While he was away she could conveniently forget the hunger, the humiliation: the way he spoke of I and not we, the way he slid like pudding off a spoon, retreated and advanced like a nimble-footed tide. Now that he was sprawled across from her again in his familiar, casual, loose-limbed pose, she thought, How could I have believed he’d be that different, even with the gray in his hair?

Her world was breaking off, piece by piece, into fragments. She watched the bright shards lying near her feet. She couldn’t believe that tomorrow was Thanksgiving and she would be expected to say a prayer thanking God for all His blessings. In the kitchen the tea kettle whistled, piercing and urgent.

“Why?” she whispered. “Why did you come?”

She would force him to declare himself, like Heathcliff returning to the Moors, like Rochester sending out the psychic call for Jane.

He said, “To tell you—” he paused, then uttered the words in a rush: “Stop waiting for me.”

She listened in disbelief.

His voice was husky. “I can’t be who you want. The man you’re loving doesn’t exist.”

Sybil hugged her sides and looked down as the warm tears trickled down her cheeks.

“I don’t understand,” she said. How could he say she had made him up–she, who knew him better than anyone, who could feel the force between them as she stretched out her will and the power of her mind each day to send him love? They were born to be together, like Tristan and Isolde.

“I just keep trying to love you,” she said. “And you just keep running away.”

They were locked in a waltz of pain: Prince Charming and the Cinderella who was trying too hard to hand him her slipper. She felt as if something within her had died–like the brown crackling leaves that swept against the porch in the night.

David stood. “Don’t cry. Please.” His voice was choked. Sybil found herself in David’s arms.

Against her cheek she felt the softness of his sweater, the moisture of her tears. As the two of them melted together like raindrops on glass, she dissolved into a warmth that released
the years of tension in every cell. He held her fiercely. She would remember this moment always, she knew.

“I’ve got to go.” That had always been one of his favorite phrases.

“No!” She grasped his sweater hard.

“Take care,” he said, a catch in his voice.

Abruptly he released her and gazed down. He gave her a long, lingering look of regret; and she saw a film of unshed tears over the blue of his eyes.

He loved her. She knew it. Why was he leaving?

She watched him walk into the mist, to a cab that waited somewhere in the darkness. She didn’t know whether he’d be back. She could never see the whole picture–only a rainy day or a door opening.

She knew now why she hadn’t been able to picture this scene. It was too far from the stories she’d woven by day, the ones she’d dreamt at light: logged as “David Comes Back” or “David Makes Love to Me.” It was too far from the way stories were supposed to end, wrapped up with a neat resolution and packaged insight.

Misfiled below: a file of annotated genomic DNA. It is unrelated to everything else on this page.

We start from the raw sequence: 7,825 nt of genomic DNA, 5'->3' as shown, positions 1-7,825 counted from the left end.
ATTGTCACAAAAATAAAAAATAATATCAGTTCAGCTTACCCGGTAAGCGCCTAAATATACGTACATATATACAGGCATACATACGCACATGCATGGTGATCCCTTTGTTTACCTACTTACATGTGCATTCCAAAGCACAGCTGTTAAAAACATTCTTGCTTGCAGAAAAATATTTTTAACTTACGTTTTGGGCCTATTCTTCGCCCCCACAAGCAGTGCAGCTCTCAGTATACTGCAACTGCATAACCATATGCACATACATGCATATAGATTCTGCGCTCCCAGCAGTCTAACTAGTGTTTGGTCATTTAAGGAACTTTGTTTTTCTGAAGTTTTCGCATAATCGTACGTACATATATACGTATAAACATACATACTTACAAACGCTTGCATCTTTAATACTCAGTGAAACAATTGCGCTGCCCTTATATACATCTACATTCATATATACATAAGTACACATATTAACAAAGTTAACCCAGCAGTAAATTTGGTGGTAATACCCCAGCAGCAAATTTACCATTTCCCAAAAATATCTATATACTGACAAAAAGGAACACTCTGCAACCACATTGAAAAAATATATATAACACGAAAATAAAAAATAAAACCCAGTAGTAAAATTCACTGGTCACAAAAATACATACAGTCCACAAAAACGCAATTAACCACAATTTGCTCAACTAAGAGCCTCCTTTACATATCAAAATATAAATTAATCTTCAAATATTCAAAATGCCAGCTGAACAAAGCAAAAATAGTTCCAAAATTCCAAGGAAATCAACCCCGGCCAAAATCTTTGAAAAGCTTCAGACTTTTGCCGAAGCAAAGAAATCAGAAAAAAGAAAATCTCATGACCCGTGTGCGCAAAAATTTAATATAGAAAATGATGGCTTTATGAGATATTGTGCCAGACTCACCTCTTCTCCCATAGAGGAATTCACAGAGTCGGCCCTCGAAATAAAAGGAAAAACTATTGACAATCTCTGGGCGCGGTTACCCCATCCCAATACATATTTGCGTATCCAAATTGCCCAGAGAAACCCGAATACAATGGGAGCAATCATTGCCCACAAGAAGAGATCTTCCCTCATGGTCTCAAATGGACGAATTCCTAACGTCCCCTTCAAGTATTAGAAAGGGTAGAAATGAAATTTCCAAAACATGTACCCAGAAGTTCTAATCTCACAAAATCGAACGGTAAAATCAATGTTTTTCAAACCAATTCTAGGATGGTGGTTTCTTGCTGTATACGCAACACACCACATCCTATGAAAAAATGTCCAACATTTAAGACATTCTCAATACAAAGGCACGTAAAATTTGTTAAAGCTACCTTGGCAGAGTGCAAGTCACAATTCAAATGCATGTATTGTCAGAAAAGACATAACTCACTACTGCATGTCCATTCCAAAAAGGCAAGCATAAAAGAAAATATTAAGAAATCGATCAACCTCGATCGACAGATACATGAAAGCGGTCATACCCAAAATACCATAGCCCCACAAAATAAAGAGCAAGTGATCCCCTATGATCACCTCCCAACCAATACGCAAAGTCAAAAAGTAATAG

David had left again. Yet she could not give up her dream of him: it was what defined her identity. She was Tennyson’s “Lady of Shalot,” staring into her magic mirror to suffer alone over the vision of Lancelot and find her mirror cracked when reality came too near.  Would Tennyson have written his wonderful poem if the Lady had decided to “accept reality,” the way that heroines did in all the contemporary stories Sybil hated, with their obligatory clichéd obeisances to realism?

The bittersweet pain of suffering lodged at Sybil’s heart had become the core of her being. It was the emotion that created the greatest love stories. Was it even possible to step aside from one’s identity, slide it off like a husk?

Her heart answered a resounding no. But a part of her now stood aside now, watching, detached. Wasn’t it possible to change, to become someone else, to let go of a dream that would never be real? No! She rejected the thought. But now she knew that she had a choice. That was something she’d never had during the four years she’d waited, immobilized like Sleeping Beauty, form paralyzed under glass.

Jim touched her arm. Still trembling, she leaned against his breast as he held her and stroked her back.

Here was another cliché: the unappreciated suitor. But only on the surface. Jim, so much like Sybil with David, had responded to her unavailability. Since he could not have her in the flesh, he could weave his troubadour songs and dreams about her, make her his lady Guinevere, his dame aux camilias. No, she could not see the two of them together.   They—or at least the roles they had played–did not belong in reality. Is that what David had tried to tell her? That he was not the Prince Charming she had made up?

Suddenly nothing was simple anymore. The narrative line of her tragic story had blurred.

Outside, the rain pattered at the window: November rain, sharp as needles, cool and cleansing, falling softly, surely, washing away the leaves and preparing the earth for spring.

This story is also online at http://www.storystar.com/php/read_story.php?story_id=11467 .